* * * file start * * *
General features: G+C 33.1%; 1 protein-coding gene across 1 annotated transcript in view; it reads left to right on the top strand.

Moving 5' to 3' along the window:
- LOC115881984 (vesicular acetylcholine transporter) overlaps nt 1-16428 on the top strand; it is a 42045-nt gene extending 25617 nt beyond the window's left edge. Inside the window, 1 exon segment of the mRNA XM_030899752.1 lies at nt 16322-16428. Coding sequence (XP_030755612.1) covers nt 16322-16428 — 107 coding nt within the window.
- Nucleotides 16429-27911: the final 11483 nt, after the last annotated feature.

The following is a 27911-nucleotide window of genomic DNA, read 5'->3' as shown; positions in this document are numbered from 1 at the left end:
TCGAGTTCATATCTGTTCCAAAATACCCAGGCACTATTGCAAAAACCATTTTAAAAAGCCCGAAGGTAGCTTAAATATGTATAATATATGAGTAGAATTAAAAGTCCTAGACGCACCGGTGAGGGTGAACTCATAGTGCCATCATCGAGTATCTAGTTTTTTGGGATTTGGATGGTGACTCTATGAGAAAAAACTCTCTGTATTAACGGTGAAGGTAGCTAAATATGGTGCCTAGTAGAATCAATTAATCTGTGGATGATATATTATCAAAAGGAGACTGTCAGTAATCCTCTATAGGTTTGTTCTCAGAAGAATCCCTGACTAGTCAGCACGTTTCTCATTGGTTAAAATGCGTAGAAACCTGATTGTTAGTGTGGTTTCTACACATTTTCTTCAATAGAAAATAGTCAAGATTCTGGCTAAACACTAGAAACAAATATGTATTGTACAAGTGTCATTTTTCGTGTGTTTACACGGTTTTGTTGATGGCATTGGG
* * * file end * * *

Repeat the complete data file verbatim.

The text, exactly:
General features: G+C 33.1%; 1 protein-coding gene across 1 annotated transcript in view; it reads left to right on the top strand.

Moving 5' to 3' along the window:
- LOC115881984 (vesicular acetylcholine transporter) overlaps nt 1-16428 on the top strand; it is a 42045-nt gene extending 25617 nt beyond the window's left edge. Inside the window, 1 exon segment of the mRNA XM_030899752.1 lies at nt 16322-16428. Coding sequence (XP_030755612.1) covers nt 16322-16428 — 107 coding nt within the window.
- Nucleotides 16429-27911: the final 11483 nt, after the last annotated feature.

The following is a 27911-nucleotide window of genomic DNA, read 5'->3' as shown; positions in this document are numbered from 1 at the left end:
TCGAGTTCATATCTGTTCCAAAATACCCAGGCACTATTGCAAAAACCATTTTAAAAAGCCCGAAGGTAGCTTAAATATGTATAATATATGAGTAGAATTAAAAGTCCTAGACGCACCGGTGAGGGTGAACTCATAGTGCCATCATCGAGTATCTAGTTTTTTGGGATTTGGATGGTGACTCTATGAGAAAAAACTCTCTGTATTAACGGTGAAGGTAGCTAAATATGGTGCCTAGTAGAATCAATTAATCTGTGGATGATATATTATCAAAAGGAGACTGTCAGTAATCCTCTATAGGTTTGTTCTCAGAAGAATCCCTGACTAGTCAGCACGTTTCTCATTGGTTAAAATGCGTAGAAACCTGATTGTTAGTGTGGTTTCTACACATTTTCTTCAATAGAAAATAGTCAAGATTCTGGCTAAACACTAGAAACAAATATGTATTGTACAAGTGTCATTTTTCGTGTGTTTACACGGTTTTGTTGATGGCATTGGG